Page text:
A more nature-filled activity to cool off during the summer is visiting Putah Creek. Putah Creek actually runs through campus but what many students don’t know is that it runs all the way past the neighboring town of Winters and into Lake Berryessa (which we will talk about soon). Putah Creek offers many recreational activities, such as: fishing, swimming, and kayaking. Although the lake does not provide the equipment, people are allowed to bring their own and enjoy themselves!

20-minute Car Ride:


Lake Berryessa is definitely my favorite place to visit over the summer. Going early in the morning while the sun is still coming out is the most beautiful thing you can ever experience. The hike in and of itself is a work out, but when you reach the top, you can get the most amazing view of the lake.


There are also great places where you can go swimming in Lake Berryessa, and if you are also more on the adventurous type, there are some awesome rocks you can jump off of to take a dip in the lake! Lake Berryessa is a great get-away without the cost of a much deserved fun time. Every time I leave, I always want to return as soon as possible because I know how close this nature paradise is to Davis.

New! On Campus:


For the first time, Summer Sessions at UC Davis is holding fun summer events - like movie nights, bowling, and ice cream socials - that go on during both sessions. They’re all free for students, making it easy to come and enjoy the company of old and new friends on campus. These events for me create a way to make new friends over the summer and enjoy the great things that campus has to offer me over the summer. As I help run some of the events, I can’t help but get really happy when I see new friendships forming and people return to events with their new friends.


Don’t be turned off by taking some classes over the summer; you don’t have to be stuck studying all the time. Staying in Davis over the summer can also be a time to discover new places and ways to study. I’ve never been so open to finding new ways to study and enjoy our college town. Summer in Davis is the perfect place to try new things, so dive in, check out some of the links below for more information about these fun activities, and plan the adventure you’ve been waiting to have all summer. I know you’ll enjoy it!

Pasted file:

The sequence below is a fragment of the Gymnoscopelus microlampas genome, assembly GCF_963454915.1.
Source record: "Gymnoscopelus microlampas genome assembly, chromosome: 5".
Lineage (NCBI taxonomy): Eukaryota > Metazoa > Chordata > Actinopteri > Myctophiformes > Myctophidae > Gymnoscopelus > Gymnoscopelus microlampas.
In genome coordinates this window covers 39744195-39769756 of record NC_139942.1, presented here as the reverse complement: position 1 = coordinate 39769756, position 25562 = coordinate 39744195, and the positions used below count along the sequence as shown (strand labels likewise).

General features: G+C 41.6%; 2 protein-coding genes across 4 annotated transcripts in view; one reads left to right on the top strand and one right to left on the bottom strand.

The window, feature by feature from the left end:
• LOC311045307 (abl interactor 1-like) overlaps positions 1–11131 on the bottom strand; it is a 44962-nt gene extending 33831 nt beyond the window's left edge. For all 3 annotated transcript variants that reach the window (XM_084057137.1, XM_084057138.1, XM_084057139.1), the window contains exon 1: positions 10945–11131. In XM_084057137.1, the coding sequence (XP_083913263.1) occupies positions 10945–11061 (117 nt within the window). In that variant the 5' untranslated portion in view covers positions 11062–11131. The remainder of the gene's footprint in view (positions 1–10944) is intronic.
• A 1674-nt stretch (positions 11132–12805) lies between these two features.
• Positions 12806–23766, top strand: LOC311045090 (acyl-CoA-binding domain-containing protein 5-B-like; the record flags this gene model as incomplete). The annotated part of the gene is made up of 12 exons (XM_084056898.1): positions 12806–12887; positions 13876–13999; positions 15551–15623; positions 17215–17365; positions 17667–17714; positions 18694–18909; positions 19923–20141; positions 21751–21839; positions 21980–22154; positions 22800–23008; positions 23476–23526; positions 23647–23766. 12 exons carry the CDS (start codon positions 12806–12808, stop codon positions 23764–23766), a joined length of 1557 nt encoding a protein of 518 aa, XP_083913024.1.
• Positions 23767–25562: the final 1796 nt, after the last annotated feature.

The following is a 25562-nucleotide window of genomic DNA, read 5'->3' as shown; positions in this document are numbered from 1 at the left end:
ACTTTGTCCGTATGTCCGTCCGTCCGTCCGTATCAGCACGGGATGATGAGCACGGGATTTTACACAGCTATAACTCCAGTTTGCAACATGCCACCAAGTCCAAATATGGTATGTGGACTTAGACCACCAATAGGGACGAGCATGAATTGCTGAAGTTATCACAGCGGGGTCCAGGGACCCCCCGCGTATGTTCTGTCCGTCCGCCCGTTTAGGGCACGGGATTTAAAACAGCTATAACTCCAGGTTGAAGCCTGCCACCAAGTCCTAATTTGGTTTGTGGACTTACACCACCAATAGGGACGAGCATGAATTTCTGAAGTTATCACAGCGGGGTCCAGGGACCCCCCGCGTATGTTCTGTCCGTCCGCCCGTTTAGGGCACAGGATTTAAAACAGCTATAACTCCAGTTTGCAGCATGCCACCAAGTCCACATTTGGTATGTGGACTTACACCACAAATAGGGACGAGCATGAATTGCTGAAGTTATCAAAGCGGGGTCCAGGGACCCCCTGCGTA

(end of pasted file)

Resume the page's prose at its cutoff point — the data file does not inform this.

More information:
REC Pool http://cru.ucdavis.edu/content.cfm?contentID=47
Putah Creek http://daviswiki.org/putah_creek
Lake Berryessa http://daviswiki.org/Lake_Berryessa
Summer Sessions Events http://summer-sessions.ucdavis.edu/summer-events/index.html

By Aubrey Harper

It’s midnight… The day before you assume your position as a Freshman at UC Davis… What are you doing? Packing, obviously. I have a theory that if you are done with packing more than 3 hours prior to your departure, you aren’t allowing yourself enough of the last-minute panic inspiration that packing truly requires.

As you are sorting through your giant mound of things to begin your life as an Aggie, here are some items you should definitely take out of that stack.

  1. Printer. Unnecessary space/outlet stealer. I’m an English major, and never used CLOSE to the allotted 250 prints per quarter. First of all, (most of the time) professors let you turn hard copies in double-sided. There’s a good chance that the majority of your written work will be submitted soft copy, anyway. Those of you who will need PDFs in class can easily print out them out without worrying about running low on prints, as I did this and never got below 100 pages all three quarters.

  2. Excessive knick knacks. Chances are, you will have at least one roommate. Chances are, they will have friends. Chances are, you will have friends. With all of these people in the room (not to mention the inevitable mess of textbooks and laundry) your room will probably look like this sea of minions. Don’t risk things breaking or falling into a crevice you will never find it again.